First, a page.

Plaintiffs May Recover Attorneys’ Fees in Sex Discrimination Cases: Under the current law, plaintiffs cannot recover attorneys’ fees at trial in employment discrimination cases. This bill will amend the NYSHRL to allow successful plaintiffs to recover fees in employment or credit discrimination cases where the discrimination is based on sex.
Familial Status Discrimination: This bill amends the NYSHRL to prohibit discrimination in employment based on familial status.
Accommodations for Pregnancy-Related Conditions: This bill amends the NYSHRL to clarify that employers must provide reasonable accommodations to employees with pregnancy-related medical conditions, unless doing so would create an undue hardship. Under the new law, pregnancy-related conditions are to be treated as temporary disabilities. Also, the employee must cooperate in providing medical or other information necessary to verify the existence of the pregnancy-related condition or necessary to consider the accommodation. Employers must keep such medical information confidential.
Regulations Protecting Transgender Individuals
The Governor has directed the New York State Division of Human Rights to issue proposed regulations to prohibit discrimination and harassment in employment based on gender identity, the status of being transgender, and gender dysphoria. Under the proposals, the term “sex,” as used in the NYSHRL, will include gender identity and the status of being transgender, and the term “disability” will include gender dysphoria.
The proposed regulations are subject to a 45-day comment period before taking effect. (The proposed regulations are available here.)
Labor Law Amendments on Permissible Wage Deductions Extended
In 2012, Labor Law § 193 was amended to expand the instances where employers could make deductions from employee wages with the employee’s consent. The expanded grounds for permitted deductions included deductions for gym membership dues, discounted parking or mass transit passes, cafeteria and vending machine purchases at an employer’s place of business, tuition fees for pre-school through post-secondary school, and daycare, before-school and after-school care expenses, among other deduction categories. Of particular interest to many employers were new provisions allowing wage deductions for recovery of overpayments of wages and repayment of advances.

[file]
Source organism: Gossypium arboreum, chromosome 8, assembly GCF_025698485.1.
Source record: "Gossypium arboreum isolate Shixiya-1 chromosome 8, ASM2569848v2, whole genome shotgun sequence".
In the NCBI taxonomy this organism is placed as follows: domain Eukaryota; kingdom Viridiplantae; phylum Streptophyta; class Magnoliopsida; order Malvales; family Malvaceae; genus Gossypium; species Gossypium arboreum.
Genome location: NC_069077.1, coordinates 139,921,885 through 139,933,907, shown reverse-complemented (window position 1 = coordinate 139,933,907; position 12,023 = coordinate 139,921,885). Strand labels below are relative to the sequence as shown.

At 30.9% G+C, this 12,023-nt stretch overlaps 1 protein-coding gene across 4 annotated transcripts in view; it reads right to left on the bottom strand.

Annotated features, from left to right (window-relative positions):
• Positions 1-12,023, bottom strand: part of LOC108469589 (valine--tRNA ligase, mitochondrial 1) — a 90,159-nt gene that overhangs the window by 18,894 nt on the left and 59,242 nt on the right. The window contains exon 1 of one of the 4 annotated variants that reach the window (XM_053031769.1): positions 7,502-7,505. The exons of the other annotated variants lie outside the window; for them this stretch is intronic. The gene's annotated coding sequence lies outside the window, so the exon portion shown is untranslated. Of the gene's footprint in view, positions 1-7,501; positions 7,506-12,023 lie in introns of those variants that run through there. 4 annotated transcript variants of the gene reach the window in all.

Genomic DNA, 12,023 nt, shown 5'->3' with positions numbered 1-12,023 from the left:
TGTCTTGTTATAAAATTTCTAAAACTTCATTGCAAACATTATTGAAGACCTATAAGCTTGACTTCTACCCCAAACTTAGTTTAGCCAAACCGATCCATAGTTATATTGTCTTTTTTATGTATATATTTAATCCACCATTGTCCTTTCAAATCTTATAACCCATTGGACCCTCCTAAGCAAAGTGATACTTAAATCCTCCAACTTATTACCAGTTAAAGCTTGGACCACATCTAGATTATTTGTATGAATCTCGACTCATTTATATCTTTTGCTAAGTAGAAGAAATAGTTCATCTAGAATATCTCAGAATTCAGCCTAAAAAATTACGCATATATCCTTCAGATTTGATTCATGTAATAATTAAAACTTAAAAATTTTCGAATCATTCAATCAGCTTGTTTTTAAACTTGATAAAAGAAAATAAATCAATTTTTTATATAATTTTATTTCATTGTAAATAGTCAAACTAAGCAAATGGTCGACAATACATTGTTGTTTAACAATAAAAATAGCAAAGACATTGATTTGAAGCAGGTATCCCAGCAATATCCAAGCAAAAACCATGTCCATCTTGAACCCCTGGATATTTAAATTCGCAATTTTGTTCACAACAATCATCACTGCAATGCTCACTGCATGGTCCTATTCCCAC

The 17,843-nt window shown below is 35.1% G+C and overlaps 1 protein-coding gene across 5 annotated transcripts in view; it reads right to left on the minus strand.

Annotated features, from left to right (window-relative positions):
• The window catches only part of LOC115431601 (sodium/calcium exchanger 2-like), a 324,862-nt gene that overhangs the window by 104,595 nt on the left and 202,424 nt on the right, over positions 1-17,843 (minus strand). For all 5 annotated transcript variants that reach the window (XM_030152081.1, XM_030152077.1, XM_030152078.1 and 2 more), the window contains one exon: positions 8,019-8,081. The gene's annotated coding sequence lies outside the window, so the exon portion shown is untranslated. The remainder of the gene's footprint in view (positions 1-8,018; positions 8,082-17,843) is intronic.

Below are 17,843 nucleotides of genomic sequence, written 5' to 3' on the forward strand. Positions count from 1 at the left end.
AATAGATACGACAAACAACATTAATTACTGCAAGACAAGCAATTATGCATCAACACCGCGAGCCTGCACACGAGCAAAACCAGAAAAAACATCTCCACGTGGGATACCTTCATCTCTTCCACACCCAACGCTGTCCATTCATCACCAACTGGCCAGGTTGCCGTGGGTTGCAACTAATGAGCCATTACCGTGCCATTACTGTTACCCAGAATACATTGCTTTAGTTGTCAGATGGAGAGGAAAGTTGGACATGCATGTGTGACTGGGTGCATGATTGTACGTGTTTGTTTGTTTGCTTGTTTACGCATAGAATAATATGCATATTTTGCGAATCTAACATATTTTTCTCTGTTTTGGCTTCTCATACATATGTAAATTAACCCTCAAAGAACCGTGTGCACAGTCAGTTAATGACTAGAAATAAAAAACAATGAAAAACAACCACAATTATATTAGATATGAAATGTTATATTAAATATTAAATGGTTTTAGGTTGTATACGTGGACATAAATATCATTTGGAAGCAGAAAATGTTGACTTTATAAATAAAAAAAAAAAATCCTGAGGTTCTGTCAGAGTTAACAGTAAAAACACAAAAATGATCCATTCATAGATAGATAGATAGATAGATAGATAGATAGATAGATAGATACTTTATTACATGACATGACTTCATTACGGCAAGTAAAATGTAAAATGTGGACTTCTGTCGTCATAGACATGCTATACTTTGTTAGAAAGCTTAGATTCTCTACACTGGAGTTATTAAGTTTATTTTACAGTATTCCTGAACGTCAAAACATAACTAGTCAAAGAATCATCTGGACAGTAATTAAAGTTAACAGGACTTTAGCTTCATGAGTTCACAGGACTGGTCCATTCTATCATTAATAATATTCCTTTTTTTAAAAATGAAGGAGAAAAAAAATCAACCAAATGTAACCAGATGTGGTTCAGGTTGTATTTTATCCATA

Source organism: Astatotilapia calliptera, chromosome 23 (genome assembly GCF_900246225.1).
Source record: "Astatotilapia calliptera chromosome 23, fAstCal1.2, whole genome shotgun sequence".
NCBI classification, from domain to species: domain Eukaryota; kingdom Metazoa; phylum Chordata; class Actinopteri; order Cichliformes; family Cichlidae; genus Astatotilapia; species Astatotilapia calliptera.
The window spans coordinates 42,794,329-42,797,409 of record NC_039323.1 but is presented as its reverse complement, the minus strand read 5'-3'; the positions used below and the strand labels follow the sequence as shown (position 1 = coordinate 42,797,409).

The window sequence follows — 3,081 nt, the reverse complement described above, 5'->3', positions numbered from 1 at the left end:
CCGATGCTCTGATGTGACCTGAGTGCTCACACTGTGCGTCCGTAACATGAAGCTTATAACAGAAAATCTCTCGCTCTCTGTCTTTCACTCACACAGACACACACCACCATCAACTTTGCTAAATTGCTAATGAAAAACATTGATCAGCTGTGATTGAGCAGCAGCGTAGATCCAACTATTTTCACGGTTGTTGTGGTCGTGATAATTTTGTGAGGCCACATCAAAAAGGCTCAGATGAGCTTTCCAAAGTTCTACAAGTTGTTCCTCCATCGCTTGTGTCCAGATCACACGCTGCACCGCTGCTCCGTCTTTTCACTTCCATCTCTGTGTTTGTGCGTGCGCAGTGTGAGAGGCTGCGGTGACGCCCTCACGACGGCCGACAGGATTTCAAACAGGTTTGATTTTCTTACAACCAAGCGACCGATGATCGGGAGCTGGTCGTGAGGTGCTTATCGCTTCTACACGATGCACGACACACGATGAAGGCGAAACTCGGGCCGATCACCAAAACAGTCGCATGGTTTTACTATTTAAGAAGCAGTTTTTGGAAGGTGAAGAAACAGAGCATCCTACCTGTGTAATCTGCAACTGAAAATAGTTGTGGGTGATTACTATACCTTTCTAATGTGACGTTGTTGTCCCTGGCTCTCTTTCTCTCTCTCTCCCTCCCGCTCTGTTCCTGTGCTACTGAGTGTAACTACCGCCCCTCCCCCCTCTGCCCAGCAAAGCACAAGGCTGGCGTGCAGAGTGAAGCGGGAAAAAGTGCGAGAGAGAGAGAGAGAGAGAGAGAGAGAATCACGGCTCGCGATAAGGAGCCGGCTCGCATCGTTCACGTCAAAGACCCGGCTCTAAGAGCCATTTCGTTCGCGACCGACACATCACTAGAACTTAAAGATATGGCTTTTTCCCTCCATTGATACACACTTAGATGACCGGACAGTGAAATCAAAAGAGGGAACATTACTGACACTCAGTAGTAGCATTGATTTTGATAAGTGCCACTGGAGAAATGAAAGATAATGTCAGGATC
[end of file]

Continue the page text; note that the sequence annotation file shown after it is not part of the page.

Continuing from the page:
Under the 2012 enactment, these changes were set to expire and be deemed repealed three years after their effective date - meaning they would have expired on November 6, 2015. Before that deadline, Governor Cuomo signed into law a bill that extends the expiration date for an additional three years, through November 2018.
Raising the Minimum Wage and Reducing the “Tip Credit” in the Hospitality Industry
On October 7, 2015, the DOL published proposed regulations that, as of December 31, 2015, would raise the minimum wage for “service employees” and “food service workers” to $7.50 per hour (from $5.65 and $5.00 per hour, respectively), and reduce the maximum available “tip credit” to $1.50 per hour (from $3.35 and $4.00, respectively). With respect to service employees working in resort hotels, the proposed regulations would similarly raise the minimum wage to $7.50 per hour (from $4.90 per hour), and reduce the maximum available “tip credit” to $1.50 per hour (from $4.10 per hour), but further state that the tips received must “equal or exceed at least $5.05 per hour.” The proposed regulations are subject to a 45-day public comment period.
Minimum Wage for Fast Food Employees